These days, I make things for my girls. I rarely make things for me, and the ones I've made I've hated. I'll have to give this sloper thing some thought.

    But, my first off-pattern project was a dress for my daughter. She had a wrap dress that she loved, but wore it out quickly. I did use the dress for a pattern, but that's no easy task!

    Well, I got stuck working some lace into the edge, and gave up. It resurfaced a couple of years later and (since I'd been getting experience with other projects in the meantime) it made perfect sense. I finished it and my second daughter has worn it. My third daughter is in line. The dress isn't perfect, it's supposed to end up a v-neck and it's deeper than appropriate, but it works with a shirt underneath.

    What gets me most is that when I make up a project, I never, ever have a pattern to do it again! I guess that's where a sloper would come in handy.

  16. Hmmm... was sure I had commented here but maybe it got lost in cyberspace.

    Anyways: This is such an interesting post - and such a nice length! I had to read it in two parts (had to go to work. bah!) I would love to learn how to create my own sloper and patterns. Let me know when you'll be offering a course! What I would mostly like to do a pattern for is pants - finding ones that fit (the non-drawstring, non-elastic ones that is) is so hard.

    I'm doing a little pattern creation too right now, but for a Cabbage Patch doll. That has it's own challenges though (like those super thick ankles!) but no need to make the finished garments comfortable so that's a help!

  17. This post really hit a nerve with me. I've never done any drafting before not even in home ec. Yet you described so perfectly how things have grown for me. I started with an item I thought I might be able to do. Then upgraded to making an actual pattern of clothes and loved it, but now i see fabric or a picture and get ideas but have no way to make them. I would love to learn how to draft, what an amazing skill to make all sorts of doors to creativity be open. I'm going to have to research this more for sure! Thank you for writing about it.

  18. Fantastic post - I've been yearning for a perfect-fit draft/pattern/sloper?!? and now I'm just going to have to make one...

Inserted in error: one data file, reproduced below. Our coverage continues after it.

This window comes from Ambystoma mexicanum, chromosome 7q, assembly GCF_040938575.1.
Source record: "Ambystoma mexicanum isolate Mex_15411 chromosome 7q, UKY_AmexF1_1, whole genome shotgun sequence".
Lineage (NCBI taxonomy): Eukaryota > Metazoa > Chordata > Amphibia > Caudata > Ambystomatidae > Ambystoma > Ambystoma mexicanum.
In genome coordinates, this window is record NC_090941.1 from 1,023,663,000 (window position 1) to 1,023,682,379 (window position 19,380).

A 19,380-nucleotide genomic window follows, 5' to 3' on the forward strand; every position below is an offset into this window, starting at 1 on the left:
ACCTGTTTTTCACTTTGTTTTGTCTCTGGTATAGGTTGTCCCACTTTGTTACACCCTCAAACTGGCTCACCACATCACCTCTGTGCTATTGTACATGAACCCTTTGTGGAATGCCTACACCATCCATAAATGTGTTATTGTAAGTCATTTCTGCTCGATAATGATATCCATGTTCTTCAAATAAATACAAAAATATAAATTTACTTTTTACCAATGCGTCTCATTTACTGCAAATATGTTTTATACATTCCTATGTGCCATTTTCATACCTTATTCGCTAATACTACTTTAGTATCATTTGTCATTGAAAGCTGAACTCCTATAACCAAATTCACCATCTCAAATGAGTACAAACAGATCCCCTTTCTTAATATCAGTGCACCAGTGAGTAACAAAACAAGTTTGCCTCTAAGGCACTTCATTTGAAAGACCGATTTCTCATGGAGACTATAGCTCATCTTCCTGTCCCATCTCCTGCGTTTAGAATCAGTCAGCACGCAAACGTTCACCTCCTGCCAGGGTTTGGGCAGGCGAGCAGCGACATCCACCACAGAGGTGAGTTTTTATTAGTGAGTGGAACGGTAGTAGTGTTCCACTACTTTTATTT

Thought I'd link to this site, Weekend Designer:
    which breaks down designs and shows you how to draft a pattern for them. Very interesting too.

  19. What a great experience you had growing up! I learned to sew on commercial patterns and never even heard of slopers or blocks until a few years ago. Now I basically make patterns for my daughter and a few for me. A few weeks ago I whipped out a renaissance style shirt for my son in an hour and a half - pattern to finished product. It's not as hard as it first appears. :)

  20. A truely fabulous post! I thoroughly enjoy your thoughts on the matter and realise that after 2 or 3 years of sewing, I am still stuck on the library tote end of the spectrum. I have sewed clothes in the past, but the fitting part is what I struggle with. Thank you for givng me some food for thought!

  21. I loved reading this! Thank you for being so honest and humble. This is very inspiring!!

  22. a ribbon of a different colorFebruary 8, 2012 at 10:19 AM

    I just found this website and am really excited to learn about drafting patters. I have a 1yr old graddaughter to sew for. Thanks for posting.

  23. The most common sense tutorial relating to slopers, ever.

    I love you!!! But not in a hidding in the back seat of your car sniffy hair kind of way x

  24. hi
    I am interested in the velvet Dress
    I pay what they want.
    I offer 150 to 200 euros
    or what they want.
    please write to me